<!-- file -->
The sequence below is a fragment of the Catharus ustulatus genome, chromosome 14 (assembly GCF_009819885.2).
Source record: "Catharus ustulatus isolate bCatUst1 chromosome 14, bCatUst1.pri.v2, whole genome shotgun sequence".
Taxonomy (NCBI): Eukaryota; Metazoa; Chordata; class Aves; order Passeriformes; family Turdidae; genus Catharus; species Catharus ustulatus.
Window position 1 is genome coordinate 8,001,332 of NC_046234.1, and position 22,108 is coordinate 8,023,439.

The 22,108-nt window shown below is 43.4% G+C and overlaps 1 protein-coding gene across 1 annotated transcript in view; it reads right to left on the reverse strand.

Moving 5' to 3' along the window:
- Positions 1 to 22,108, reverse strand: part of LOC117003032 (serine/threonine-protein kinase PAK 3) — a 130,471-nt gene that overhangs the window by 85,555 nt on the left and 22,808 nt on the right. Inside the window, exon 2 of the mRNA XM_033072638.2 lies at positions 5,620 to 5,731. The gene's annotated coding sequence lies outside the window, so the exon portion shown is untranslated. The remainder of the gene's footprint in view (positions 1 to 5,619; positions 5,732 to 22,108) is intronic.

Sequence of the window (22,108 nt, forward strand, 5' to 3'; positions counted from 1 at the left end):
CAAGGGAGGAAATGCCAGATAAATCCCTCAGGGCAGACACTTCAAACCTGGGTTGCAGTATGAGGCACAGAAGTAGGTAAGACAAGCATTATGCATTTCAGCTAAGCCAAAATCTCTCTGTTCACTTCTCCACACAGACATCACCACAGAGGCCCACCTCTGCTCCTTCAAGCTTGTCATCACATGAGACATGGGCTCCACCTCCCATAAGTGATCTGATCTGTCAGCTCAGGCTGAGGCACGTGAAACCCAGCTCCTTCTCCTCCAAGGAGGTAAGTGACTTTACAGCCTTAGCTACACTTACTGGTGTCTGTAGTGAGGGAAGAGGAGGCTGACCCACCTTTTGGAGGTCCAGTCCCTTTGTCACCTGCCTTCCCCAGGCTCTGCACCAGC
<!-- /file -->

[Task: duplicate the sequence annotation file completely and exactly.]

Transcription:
The sequence below is a fragment of the Catharus ustulatus genome, chromosome 14 (assembly GCF_009819885.2).
Source record: "Catharus ustulatus isolate bCatUst1 chromosome 14, bCatUst1.pri.v2, whole genome shotgun sequence".
Taxonomy (NCBI): Eukaryota; Metazoa; Chordata; class Aves; order Passeriformes; family Turdidae; genus Catharus; species Catharus ustulatus.
Window position 1 is genome coordinate 8,001,332 of NC_046234.1, and position 22,108 is coordinate 8,023,439.

The 22,108-nt window shown below is 43.4% G+C and overlaps 1 protein-coding gene across 1 annotated transcript in view; it reads right to left on the reverse strand.

Moving 5' to 3' along the window:
- Positions 1 to 22,108, reverse strand: part of LOC117003032 (serine/threonine-protein kinase PAK 3) — a 130,471-nt gene that overhangs the window by 85,555 nt on the left and 22,808 nt on the right. Inside the window, exon 2 of the mRNA XM_033072638.2 lies at positions 5,620 to 5,731. The gene's annotated coding sequence lies outside the window, so the exon portion shown is untranslated. The remainder of the gene's footprint in view (positions 1 to 5,619; positions 5,732 to 22,108) is intronic.

Sequence of the window (22,108 nt, forward strand, 5' to 3'; positions counted from 1 at the left end):
CAAGGGAGGAAATGCCAGATAAATCCCTCAGGGCAGACACTTCAAACCTGGGTTGCAGTATGAGGCACAGAAGTAGGTAAGACAAGCATTATGCATTTCAGCTAAGCCAAAATCTCTCTGTTCACTTCTCCACACAGACATCACCACAGAGGCCCACCTCTGCTCCTTCAAGCTTGTCATCACATGAGACATGGGCTCCACCTCCCATAAGTGATCTGATCTGTCAGCTCAGGCTGAGGCACGTGAAACCCAGCTCCTTCTCCTCCAAGGAGGTAAGTGACTTTACAGCCTTAGCTACACTTACTGGTGTCTGTAGTGAGGGAAGAGGAGGCTGACCCACCTTTTGGAGGTCCAGTCCCTTTGTCACCTGCCTTCCCCAGGCTCTGCACCAGC